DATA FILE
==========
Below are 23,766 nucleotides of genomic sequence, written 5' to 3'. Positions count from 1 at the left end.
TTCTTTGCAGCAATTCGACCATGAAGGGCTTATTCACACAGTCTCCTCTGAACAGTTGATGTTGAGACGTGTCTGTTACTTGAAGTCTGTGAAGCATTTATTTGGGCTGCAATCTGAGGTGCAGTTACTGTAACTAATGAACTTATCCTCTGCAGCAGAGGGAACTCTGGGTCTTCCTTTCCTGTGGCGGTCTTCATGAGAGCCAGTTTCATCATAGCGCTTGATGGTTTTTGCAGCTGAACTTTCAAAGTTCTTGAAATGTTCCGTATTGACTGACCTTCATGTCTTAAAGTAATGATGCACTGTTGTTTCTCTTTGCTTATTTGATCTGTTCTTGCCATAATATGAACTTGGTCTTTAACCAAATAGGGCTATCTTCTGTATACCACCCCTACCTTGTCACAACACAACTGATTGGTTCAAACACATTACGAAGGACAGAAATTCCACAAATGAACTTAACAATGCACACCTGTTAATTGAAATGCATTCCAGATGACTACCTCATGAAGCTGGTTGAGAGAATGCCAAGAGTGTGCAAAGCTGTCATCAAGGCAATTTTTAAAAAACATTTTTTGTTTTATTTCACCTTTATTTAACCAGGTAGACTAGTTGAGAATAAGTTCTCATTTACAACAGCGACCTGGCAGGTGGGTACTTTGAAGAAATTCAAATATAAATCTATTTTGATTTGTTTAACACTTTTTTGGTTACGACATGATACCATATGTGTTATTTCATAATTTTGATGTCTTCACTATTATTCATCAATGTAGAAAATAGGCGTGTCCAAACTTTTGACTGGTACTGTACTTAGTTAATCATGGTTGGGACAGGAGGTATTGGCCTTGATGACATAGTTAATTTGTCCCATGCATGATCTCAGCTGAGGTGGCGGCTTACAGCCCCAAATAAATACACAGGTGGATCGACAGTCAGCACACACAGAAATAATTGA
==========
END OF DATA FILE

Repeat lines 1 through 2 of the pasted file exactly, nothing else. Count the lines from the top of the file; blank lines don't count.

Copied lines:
Below are 23,766 nucleotides of genomic sequence, written 5' to 3'. Positions count from 1 at the left end.
TTCTTTGCAGCAATTCGACCATGAAGGGCTTATTCACACAGTCTCCTCTGAACAGTTGATGTTGAGACGTGTCTGTTACTTGAAGTCTGTGAAGCATTTATTTGGGCTGCAATCTGAGGTGCAGTTACTGTAACTAATGAACTTATCCTCTGCAGCAGAGGGAACTCTGGGTCTTCCTTTCCTGTGGCGGTCTTCATGAGAGCCAGTTTCATCATAGCGCTTGATGGTTTTTGCAGCTGAACTTTCAAAGTTCTTGAAATGTTCCGTATTGACTGACCTTCATGTCTTAAAGTAATGATGCACTGTTGTTTCTCTTTGCTTATTTGATCTGTTCTTGCCATAATATGAACTTGGTCTTTAACCAAATAGGGCTATCTTCTGTATACCACCCCTACCTTGTCACAACACAACTGATTGGTTCAAACACATTACGAAGGACAGAAATTCCACAAATGAACTTAACAATGCACACCTGTTAATTGAAATGCATTCCAGATGACTACCTCATGAAGCTGGTTGAGAGAATGCCAAGAGTGTGCAAAGCTGTCATCAAGGCAATTTTTAAAAAACATTTTTTGTTTTATTTCACCTTTATTTAACCAGGTAGACTAGTTGAGAATAAGTTCTCATTTACAACAGCGACCTGGCAGGTGGGTACTTTGAAGAAATTCAAATATAAATCTATTTTGATTTGTTTAACACTTTTTTGGTTACGACATGATACCATATGTGTTATTTCATAATTTTGATGTCTTCACTATTATTCATCAATGTAGAAAATAGGCGTGTCCAAACTTTTGACTGGTACTGTACTTAGTTAATCATGGTTGGGACAGGAGGTATTGGCCTTGATGACATAGTTAATTTGTCCCATGCATGATCTCAGCTGAGGTGGCGGCTTACAGCCCCAAATAAATACACAGGTGGATCGACAGTCAGCACACACAGAAATAATTGA